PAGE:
At this point in the evolution of our understanding of aerodynamics we have the capability to analyze shapes (the airfoil section) we might consider to be the basis for constructing a three-dimensional wing. We are, however, a long way from having the ability to specify the lift that is desired and, with a mathematical model, determine the right airfoil or wing shape. We have not yet even considered that resistive forces, otherwise known as drag forces, will be in play. The road to a practical and well performing wing was not going to be easy! More breakthroughs in the necessary understanding will be made and we will tackle them.

3.2 The Leading Edge

As long as we are playing with the design of an airfoil to generate lift, we might say a word or two about its leading edge. The leading edge plays a different role from that of the trailing edge. First, we recognize that near it, skin friction has little role to play on flow behavior because this edge encounters clean freestream flow. In an airplane application, the angle of attack and the associated lift must be allowed to vary with the needs of a maneuvering airplane. Consider, for example the simple flat plate airfoil at a modest angle of attack. Figure 3.3 shows the oncoming stagnation streamline attaching to the airfoil at the lower surface. When the angle of attack is reduced, this attachment point wanders forward and closer to the real leading edge. In any case, the flow ahead of the stagnation point must be able to negotiate the flow around the leading edge. A nicely rounded leading edge allows that to take place. Figure 3.4 shows the flow in a wind tunnel with smoke tracing a number of streamlines.

Fig. 3.3
figure 3

Sketch of the flow about a lifting airfoil. This figure is not unlike Fig. 3.1 rotated 180 degrees

Fig. 3.4
figure 4

Photo of wind tunnel test with smoke tracers. Flow is from left to right (Image: H. Babinsky, University of Cambridge)

In the later discussion of the jet engine, these ideas about the proper design of wing leading and trailing edges will, amazingly, also apply to the design of inlets and nozzles.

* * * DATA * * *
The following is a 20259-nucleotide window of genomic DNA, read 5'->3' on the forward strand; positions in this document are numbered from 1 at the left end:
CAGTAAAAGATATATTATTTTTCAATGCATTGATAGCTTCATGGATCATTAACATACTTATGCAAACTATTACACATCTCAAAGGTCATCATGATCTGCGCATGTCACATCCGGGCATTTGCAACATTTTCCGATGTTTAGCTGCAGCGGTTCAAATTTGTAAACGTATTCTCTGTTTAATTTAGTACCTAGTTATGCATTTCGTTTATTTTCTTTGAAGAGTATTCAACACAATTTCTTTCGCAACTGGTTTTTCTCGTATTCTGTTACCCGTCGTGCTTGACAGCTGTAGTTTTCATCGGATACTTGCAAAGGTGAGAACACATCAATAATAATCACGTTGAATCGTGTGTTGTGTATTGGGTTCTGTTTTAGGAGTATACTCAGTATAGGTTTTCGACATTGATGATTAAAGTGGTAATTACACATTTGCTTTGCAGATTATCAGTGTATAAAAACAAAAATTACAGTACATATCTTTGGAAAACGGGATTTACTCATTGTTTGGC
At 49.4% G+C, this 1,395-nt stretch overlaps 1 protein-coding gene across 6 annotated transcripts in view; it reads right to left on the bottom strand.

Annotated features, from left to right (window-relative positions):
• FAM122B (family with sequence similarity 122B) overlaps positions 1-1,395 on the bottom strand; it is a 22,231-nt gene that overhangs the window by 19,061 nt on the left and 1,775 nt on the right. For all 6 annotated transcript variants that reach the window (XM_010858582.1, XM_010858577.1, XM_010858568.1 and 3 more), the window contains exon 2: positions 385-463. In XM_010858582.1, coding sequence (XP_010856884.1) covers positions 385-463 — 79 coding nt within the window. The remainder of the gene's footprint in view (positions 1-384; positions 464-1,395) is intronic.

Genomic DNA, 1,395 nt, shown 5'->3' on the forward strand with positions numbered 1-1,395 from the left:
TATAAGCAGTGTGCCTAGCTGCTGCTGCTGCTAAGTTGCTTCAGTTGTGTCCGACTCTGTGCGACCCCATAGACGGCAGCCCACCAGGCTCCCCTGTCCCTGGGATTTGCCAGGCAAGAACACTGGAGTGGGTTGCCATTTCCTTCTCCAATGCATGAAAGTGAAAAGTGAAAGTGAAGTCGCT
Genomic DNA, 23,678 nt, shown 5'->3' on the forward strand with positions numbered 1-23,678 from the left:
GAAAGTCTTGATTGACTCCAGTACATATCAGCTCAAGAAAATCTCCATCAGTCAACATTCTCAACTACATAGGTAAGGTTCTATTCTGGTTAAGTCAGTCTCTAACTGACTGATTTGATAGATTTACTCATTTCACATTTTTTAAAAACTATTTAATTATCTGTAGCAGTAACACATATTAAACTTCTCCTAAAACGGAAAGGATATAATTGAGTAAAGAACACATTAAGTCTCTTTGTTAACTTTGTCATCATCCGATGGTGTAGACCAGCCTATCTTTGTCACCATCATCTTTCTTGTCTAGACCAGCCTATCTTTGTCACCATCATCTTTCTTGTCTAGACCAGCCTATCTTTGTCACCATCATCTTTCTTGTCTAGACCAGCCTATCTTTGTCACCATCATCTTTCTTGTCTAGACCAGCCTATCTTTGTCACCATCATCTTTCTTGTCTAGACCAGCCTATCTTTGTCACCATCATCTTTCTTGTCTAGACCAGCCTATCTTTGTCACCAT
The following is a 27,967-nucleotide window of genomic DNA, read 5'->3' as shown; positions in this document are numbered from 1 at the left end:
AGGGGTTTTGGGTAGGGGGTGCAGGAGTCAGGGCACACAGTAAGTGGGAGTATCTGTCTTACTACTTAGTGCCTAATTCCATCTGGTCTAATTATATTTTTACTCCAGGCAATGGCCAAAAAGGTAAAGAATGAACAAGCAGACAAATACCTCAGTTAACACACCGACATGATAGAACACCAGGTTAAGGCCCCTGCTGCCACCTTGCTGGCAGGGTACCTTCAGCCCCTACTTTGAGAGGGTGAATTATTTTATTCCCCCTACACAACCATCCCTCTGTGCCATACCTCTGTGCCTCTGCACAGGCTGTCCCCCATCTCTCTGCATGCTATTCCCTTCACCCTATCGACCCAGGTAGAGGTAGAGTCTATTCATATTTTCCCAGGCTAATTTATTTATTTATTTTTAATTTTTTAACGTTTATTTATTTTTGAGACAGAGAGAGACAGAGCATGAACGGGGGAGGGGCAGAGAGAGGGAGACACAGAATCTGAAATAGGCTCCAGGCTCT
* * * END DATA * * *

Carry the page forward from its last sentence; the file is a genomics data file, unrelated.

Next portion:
3.3 A Better Model

The representation of an airfoil as a line of vortices in an inviscid (not viscous) flow is a bit simplistic. The mathematicians tackling the problem of developing a decent model of the airfoil were fortunate in that tools were developed to analyze the characteristics of a more realistic airfoil. Among these was the ability to add flow elements to our combination of vortices and freestream to arrive at a good-looking airfoil with finite thickness. For example, a source can be added to obtain a flow that looks like the front end of a streamlined body (Fig. 3.5). Another negative sourceFootnote 1 (a sink) can be located behind the source to create a closed, elongated body with flow around it. More realistically, a number of sources followed by sinks behind the point of maximum thickness can be assembled to make a nice-looking airfoil. The beauty of these tools is that they are mathematically relatively simple (for those with that interestFootnote 2) to describe the entire flow field around an airfoil. For simple examples, the results can be generated on a piece of paper, although for complex geometries, a computer will be required.

Fig. 3.5
figure 5

source and a uniform flow from the left. The dividing streamline defines a so-called “Rankine half-body.” S points to the flow stagnation point

Streamlines resulting from the superposition of a

Notes

  1. 1.

    A source is described by a radial flow velocity issuing from a point and varying inversely with radius. See Fig. 7.8 for an example.

  2. 2.

    A rich resource on the mathematics of the inviscid flow is available on the internet and classical texts under the heading “potential flow.”.

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Decher, R. (2022). Frictionless Air Cannot Provide Lift: A Paradox. In: The Vortex and The Jet. Springer, Singapore. https://doi.org/10.1007/978-981-16-8028-1_3